Wills, Trusts & Estates Prof Blog

Editor: Gerry W. Beyer
Texas Tech Univ. School of Law

Thursday, May 18, 2017

ACTEC Annual Meeting Summary

CLEThe American College of Trust and Estate Council (ACTEC) is a nationwide organization consisting of nearly 2,600 lawyers. The central objective of the organization is to study and improve trust, estate and tax laws, procedures and professional responsibility. Recently, ACTEC held its annual meeting in Scottsdale, Arizona. A veritable oasis in the desert, Scottsdale is known for its spa resorts and expansive golf courses.

The topics covered at the annual meeting include:

  • Estate planning current developments over the last year
  • Trachtman lecture (by Hanson Reynolds) regarding end-of-life decisions
  • Planning Issues for S Corporations and C Corporations
  • Charitable bequests of retirement assets
  • Tips for estate and gift tax audits from trial lawyers' perspectives
  • Common reporting standard and FATCA
  • Community property in common law states
  • Trusts in divorce, and
  • Structuring settlement agreements

Steve R. Akers, Senior Fiduciary Counsel at Bessemer Trust, wrote a synopsis of his observations at the event. His musings can be found here.

May 18, 2017 in Conferences & CLE, Estate Planning - Generally, Estate Tax, Gift Tax, Trusts | Permalink | Comments (0)

The Flexible SLAT

Home-large-gumbyThe spousal lifetime asset trust (SLAT) is an excellent means for married clients with moderate to ultra-high net worth to gain planning flexibility and tax benefits in an uncertain and tumultuous estate-planning environment. The use of a SLAT enables clients to avoid probate, reduce estate taxes, and reduce capital gains on death tax. SLATs may also function as life insurance trusts and can be utilized to manage and protect life insurance proceeds. This is important given the central role life insurance takes in the estate and financial planning processes. These are among only a few of the benefits associated with SLATs, but they do require teamwork for proper optimization.

Wealth advisors should be included in order to manage securities both inside and outside the trust. These advisors should also be on the lookout for appreciated property swaps that may be advantageous. Estate planners are useful in growing assets inside the SLAT that are outside the client’s estate, and accountants should look to the SLAT to help the client avoid state income tax. While tax reform is currently nebulous at best, SLATs can serve clients as a flexible planning tool with a unique ability to meet their multifaceted goals.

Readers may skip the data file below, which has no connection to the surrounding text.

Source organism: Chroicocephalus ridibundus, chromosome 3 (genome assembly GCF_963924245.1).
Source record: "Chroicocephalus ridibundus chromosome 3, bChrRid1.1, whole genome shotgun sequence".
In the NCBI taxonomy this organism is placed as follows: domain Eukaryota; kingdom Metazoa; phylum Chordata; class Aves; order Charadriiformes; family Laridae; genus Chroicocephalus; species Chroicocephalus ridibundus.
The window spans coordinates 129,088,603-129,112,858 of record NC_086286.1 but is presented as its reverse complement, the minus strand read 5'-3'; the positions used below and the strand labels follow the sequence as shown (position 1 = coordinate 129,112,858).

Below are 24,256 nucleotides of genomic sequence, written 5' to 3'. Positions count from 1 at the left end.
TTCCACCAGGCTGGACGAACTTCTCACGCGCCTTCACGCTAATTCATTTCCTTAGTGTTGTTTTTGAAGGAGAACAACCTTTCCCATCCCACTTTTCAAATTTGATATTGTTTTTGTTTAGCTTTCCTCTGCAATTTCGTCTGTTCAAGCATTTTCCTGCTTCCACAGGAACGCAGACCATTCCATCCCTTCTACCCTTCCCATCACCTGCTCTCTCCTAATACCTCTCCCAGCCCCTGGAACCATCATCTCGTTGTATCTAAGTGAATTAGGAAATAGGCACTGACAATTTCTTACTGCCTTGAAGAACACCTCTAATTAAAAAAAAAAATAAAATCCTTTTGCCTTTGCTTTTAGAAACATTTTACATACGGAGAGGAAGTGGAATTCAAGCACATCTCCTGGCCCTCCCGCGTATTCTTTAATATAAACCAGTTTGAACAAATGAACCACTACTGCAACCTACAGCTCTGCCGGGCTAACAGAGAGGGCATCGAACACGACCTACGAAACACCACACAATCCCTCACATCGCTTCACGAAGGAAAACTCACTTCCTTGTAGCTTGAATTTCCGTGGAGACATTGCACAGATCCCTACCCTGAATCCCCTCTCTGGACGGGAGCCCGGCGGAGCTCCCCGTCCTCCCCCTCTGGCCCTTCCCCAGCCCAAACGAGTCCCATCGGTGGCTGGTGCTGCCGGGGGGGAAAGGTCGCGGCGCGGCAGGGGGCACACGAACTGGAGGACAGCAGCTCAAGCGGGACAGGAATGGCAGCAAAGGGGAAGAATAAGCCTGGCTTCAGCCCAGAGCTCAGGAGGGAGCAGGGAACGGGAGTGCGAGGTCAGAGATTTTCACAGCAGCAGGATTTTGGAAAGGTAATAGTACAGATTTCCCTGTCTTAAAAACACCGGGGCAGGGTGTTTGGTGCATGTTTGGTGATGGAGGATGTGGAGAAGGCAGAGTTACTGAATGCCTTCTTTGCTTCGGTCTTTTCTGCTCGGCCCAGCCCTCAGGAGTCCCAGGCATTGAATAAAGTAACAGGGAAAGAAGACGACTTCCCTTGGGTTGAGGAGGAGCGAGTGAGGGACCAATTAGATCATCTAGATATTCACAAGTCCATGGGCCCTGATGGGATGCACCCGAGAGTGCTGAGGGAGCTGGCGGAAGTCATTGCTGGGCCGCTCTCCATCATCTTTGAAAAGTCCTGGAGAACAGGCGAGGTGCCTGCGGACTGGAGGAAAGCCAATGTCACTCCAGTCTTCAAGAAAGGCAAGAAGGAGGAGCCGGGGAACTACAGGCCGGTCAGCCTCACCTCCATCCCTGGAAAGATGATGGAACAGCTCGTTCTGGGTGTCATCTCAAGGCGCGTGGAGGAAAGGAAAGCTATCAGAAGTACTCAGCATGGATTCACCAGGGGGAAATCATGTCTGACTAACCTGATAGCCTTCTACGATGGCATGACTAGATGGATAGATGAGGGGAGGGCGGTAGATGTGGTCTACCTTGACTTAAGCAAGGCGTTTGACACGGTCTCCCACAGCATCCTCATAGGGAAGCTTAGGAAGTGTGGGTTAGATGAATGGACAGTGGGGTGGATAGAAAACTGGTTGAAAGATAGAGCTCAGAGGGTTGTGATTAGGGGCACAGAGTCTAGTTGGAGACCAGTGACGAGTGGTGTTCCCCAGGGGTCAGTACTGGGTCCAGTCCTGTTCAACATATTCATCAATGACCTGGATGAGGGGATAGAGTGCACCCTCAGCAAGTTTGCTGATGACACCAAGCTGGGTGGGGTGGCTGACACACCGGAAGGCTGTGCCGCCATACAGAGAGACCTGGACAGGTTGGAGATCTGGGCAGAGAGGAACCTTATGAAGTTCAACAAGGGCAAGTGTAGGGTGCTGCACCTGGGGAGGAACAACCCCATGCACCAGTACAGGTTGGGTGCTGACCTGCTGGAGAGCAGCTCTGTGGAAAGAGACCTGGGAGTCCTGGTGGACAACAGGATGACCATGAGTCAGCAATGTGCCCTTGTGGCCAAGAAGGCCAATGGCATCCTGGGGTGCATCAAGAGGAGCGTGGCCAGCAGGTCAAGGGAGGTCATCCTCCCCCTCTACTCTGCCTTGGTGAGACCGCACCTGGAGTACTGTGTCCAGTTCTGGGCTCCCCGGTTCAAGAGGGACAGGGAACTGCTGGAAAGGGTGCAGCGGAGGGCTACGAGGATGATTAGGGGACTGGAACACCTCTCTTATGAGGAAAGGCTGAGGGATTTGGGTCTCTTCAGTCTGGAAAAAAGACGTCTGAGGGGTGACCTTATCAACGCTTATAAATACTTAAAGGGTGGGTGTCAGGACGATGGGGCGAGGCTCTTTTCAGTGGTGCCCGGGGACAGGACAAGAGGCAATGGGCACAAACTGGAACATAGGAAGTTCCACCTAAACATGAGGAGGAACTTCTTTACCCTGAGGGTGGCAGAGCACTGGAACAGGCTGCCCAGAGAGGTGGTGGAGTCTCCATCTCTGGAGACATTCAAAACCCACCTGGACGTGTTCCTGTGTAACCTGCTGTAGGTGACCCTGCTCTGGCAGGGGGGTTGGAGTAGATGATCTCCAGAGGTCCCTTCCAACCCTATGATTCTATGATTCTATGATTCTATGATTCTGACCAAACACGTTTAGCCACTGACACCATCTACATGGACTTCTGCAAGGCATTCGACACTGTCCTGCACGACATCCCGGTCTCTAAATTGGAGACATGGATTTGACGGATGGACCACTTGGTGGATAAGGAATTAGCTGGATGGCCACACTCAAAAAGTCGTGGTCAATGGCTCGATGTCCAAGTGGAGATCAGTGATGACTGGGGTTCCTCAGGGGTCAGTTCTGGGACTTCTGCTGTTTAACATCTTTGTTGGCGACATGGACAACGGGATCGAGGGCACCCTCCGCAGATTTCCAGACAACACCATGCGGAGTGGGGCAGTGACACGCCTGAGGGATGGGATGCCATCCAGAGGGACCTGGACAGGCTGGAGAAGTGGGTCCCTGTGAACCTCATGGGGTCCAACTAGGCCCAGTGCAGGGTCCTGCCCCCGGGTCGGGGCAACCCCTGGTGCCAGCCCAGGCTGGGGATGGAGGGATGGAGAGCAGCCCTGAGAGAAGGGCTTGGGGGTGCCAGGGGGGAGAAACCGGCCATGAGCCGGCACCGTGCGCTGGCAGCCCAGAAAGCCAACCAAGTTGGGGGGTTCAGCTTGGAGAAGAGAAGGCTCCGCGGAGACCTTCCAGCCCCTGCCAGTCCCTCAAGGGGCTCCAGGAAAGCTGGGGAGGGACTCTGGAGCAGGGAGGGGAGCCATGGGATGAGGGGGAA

See Andrew T. Wolfe & Martin M. Shenkman, SLATs Provide Flexible Plans for Many Clients, Wealth Management, May 15, 2017.

Special thanks to Jim Hillhouse (Professional Legal Marketing (PLM, Inc.)) for bringing this article to my attention.

May 18, 2017 in Estate Planning - Generally, Estate Tax, Gift Tax, Trusts | Permalink | Comments (0)

Wednesday, May 17, 2017

Alan Thicke's Sons Go to War

0516-alan-thicke-tanya-callau-tmz-instagram-3Alan Thicke’s sons, Robin and Brennan, believe Thicke’s third wife, Tanya Callau, is attempting to carve out more of his estate than she deserves. The sons are claiming that Callau has threatened to go to the tabloids if she does not receive more than what Thicke left her in his will. As it is, Callau allegedly received 25% of Thicke’s personal assets, 40% of the remaining estate, a $500,000 life insurance policy, and a guarantee that she could remain at the ranch. The sons do not want Callau to receive any additional dispersion and want a judge to enforce the will and prenup.

See Alan Thicke: Sons Go to War with His Wife to Protect the Estate, TMZ, May 16, 2017.

May 17, 2017 in Current Events, Estate Planning - Generally, Film, Wills | Permalink | Comments (0)

Electronic Wills in Florida

510665-the-best-video-conferencing-software-of-2016The Florida legislature recently passed a bill through both houses authorizing electronic wills and electronic will execution. The purpose of the legislation is to aid in reducing fraud and misdeeds associated with paper wills. Paper wills will not be affected by the legislation, but they may be revoked by an electronic will.

 A few key provisions, if the electronic will is signed by the testator electronically, then the witnesses must sign electronically as well; two witnesses are still required and they must be in the testator’s presence. The digital signature does not require a third party intermediary for the testator to establish an online identity. If the will contains a self-proving affidavit, both the will and the affidavit must be stored with an authorized custodian. There are a number of restrictions on who may be a custodian and their subsequent liability; persons drafting electronic wills should include the name of the custodian in the will.